Wednesday, November 30, 2011

Did you Say Queen Mary Old Man?

WA7CS operating CW at W6RO - radio room of the Queen Mary


Dana (my XYL) and I had a conversation a couple of months ago – it went sorta like this:

“I’m booking a cruise to Hawaii.”

“I don’t wanna go.”

“C’mon – It’ll be fun.

“Nope. Don’t wanna go.”

“We’ll stay in LA for a few days first and visit my family, then go on a Hollywood bus tour”.

“Now I really don’t wanna go.”

“We’ll see all the sights and maybe even visit the Queen Mary on our way to the cruise ship terminal.”

“Nope. Wait; did you say the Queen Mary? The one in Long Beach?”


“OK. I’ll make a copy of my Ham License and pack my Vibroplex.”

Why, you may ask, was my abrupt change of attitude accompanied by a desire to Xerox a ham ticket and take a Morse Key to Hawaii?

Somewhere, somehow, I recalled that even though the Queen Mary has been out of service for 45 years, her radio room is alive and well and on the air. Somewhere in a shoebox is a QSL card I received from W6RO after working this very famous station.

A couple of weeks before our departure I sent a memo to John Rogers (KF6TTR) of the Associated Radio Amateurs of Long Beach (ARALB) to see if I might be able to work some CW as a guest operator in the W6RO radio room.

Arriving in Los Angeles, I endured visits with relatives and throngs of camera toting tourists as we hopped from hotel to hotel. The first night was at the Roosevelt on Hollywood Boulevard. The second was at the Los Angeles Biltmore on Grand Avenue. Don’t get me wrong – these places are not flea bags. Not only are they historical landmarks rich in history and jaw-dropping architecture, they are also five-star hotels with fabulous food and the best in white-glove service. If you must stay a night or two away from home I give these two joints my highest recommendations.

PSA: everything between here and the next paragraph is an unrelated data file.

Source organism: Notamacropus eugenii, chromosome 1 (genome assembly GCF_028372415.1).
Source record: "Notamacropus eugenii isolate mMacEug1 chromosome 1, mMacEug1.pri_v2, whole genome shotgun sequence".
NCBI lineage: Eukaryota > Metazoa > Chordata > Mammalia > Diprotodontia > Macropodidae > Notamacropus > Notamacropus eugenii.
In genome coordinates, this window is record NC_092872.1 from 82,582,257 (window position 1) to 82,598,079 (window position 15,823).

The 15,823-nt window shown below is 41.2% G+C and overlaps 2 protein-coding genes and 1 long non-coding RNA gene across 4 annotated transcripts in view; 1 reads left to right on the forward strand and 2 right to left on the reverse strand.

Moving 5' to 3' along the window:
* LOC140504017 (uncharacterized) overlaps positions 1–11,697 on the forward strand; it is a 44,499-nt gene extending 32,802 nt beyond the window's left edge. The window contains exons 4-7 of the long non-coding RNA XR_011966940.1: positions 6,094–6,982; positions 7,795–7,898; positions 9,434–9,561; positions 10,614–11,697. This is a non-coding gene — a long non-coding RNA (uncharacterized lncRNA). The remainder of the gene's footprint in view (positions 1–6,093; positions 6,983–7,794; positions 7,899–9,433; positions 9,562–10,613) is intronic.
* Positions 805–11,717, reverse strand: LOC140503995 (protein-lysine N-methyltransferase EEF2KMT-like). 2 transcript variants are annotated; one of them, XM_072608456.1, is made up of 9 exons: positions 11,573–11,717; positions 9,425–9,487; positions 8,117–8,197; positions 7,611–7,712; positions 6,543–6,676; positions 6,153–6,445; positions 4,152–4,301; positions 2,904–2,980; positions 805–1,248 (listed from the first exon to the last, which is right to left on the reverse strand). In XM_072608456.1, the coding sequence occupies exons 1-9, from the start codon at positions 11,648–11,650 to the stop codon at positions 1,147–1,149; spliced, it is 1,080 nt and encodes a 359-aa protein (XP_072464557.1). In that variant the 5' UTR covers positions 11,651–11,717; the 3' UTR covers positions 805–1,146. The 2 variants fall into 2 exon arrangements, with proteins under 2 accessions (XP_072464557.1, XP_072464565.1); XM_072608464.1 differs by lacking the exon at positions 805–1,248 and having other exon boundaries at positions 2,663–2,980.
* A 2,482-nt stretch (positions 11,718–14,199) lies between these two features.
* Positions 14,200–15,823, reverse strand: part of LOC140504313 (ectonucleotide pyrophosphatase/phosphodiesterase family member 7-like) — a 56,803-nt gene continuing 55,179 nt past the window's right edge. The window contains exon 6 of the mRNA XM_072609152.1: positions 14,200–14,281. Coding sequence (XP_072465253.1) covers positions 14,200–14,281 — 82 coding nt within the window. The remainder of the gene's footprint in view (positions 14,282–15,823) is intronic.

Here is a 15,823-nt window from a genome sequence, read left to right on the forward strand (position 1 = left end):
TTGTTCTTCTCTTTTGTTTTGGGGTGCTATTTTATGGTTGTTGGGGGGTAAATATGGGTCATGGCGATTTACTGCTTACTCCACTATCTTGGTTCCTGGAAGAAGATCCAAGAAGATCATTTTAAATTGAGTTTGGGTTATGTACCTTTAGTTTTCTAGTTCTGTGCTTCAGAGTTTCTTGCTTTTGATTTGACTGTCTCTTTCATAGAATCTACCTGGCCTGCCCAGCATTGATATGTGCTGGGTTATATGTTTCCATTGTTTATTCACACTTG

Finally – the morning of November 8th brought us to the Queen Mary. Dana went off to look for the spa to see about a manicure, and I made a bee-line for the Sports Deck: QTH of W6RO - Radio Room of the Queen Mary.

John Rogers had made all the necessary arrangements and told me that the ARALB club officers would roll out the red carpet for me. And that they did. When I located the Radio Room, it was a beehive of activity. I was given the warmest of welcomes and was invited to take a seat at the CW position.

Happier than a pig in “mud” I fired up the CW transceiver and started making contacts. Several of our fellow FISTS were ecstatic to swap numbers with W6RO.

I cannot recall meeting a friendlier or more accommodating group of Hams than those standing watch at W6RO. During a break, Bob Grubic (NC6Q) and Art Borges (WA6UNC) escorted me to the Grand Ballroom where, over coffee and cake, we chewed the rag about all things ham radio.

The absolute and penultimate highlight of our three week Hawaiian vacation (for me at least) was as a guest operator at W6RO and an overnight stay aboard the Queen Mary. The opportunity to operate the radio station of the most famous ocean liner in the world will, without a doubt, remain as one of the most memorable moments of more than 40 years as a Radio Amateur.

FISTS 4561